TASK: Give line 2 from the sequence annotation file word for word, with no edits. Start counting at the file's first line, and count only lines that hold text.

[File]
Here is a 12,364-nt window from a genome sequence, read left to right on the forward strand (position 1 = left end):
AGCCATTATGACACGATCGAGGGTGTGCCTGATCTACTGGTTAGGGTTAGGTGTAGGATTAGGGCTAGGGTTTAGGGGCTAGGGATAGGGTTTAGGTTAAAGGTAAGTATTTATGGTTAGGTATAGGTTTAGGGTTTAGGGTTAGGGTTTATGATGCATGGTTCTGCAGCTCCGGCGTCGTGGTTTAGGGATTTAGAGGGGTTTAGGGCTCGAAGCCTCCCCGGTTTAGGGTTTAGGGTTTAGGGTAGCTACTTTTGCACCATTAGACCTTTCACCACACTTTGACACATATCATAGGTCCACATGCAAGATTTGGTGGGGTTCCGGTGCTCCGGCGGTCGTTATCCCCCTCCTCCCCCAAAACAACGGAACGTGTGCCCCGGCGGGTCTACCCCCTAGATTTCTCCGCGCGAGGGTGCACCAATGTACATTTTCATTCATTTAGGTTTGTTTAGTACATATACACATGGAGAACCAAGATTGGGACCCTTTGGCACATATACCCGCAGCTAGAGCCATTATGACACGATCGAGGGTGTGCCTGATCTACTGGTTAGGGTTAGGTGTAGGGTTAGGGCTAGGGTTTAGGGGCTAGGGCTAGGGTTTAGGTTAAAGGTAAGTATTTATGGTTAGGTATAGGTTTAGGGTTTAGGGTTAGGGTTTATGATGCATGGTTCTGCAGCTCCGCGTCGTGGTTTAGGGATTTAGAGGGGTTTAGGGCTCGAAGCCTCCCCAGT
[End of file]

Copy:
AGCCATTATGACACGATCGAGGGTGTGCCTGATCTACTGGTTAGGGTTAGGTGTAGGATTAGGGCTAGGGTTTAGGGGCTAGGGATAGGGTTTAGGTTAAAGGTAAGTATTTATGGTTAGGTATAGGTTTAGGGTTTAGGGTTAGGGTTTATGATGCATGGTTCTGCAGCTCCGGCGTCGTGGTTTAGGGATTTAGAGGGGTTTAGGGCTCGAAGCCTCCCCGGTTTAGGGTTTAGGGTTTAGGGTAGCTACTTTTGCACCATTAGACCTTTCACCACACTTTGACACATATCATAGGTCCACATGCAAGATTTGGTGGGGTTCCGGTGCTCCGGCGGTCGTTATCCCCCTCCTCCCCCAAAACAACGGAACGTGTGCCCCGGCGGGTCTACCCCCTAGATTTCTCCGCGCGAGGGTGCACCAATGTACATTTTCATTCATTTAGGTTTGTTTAGTACATATACACATGGAGAACCAAGATTGGGACCCTTTGGCACATATACCCGCAGCTAGAGCCATTATGACACGATCGAGGGTGTGCCTGATCTACTGGTTAGGGTTAGGTGTAGGGTTAGGGCTAGGGTTTAGGGGCTAGGGCTAGGGTTTAGGTTAAAGGTAAGTATTTATGGTTAGGTATAGGTTTAGGGTTTAGGGTTAGGGTTTATGATGCATGGTTCTGCAGCTCCGCGTCGTGGTTTAGGGATTTAGAGGGGTTTAGGGCTCGAAGCCTCCCCAGT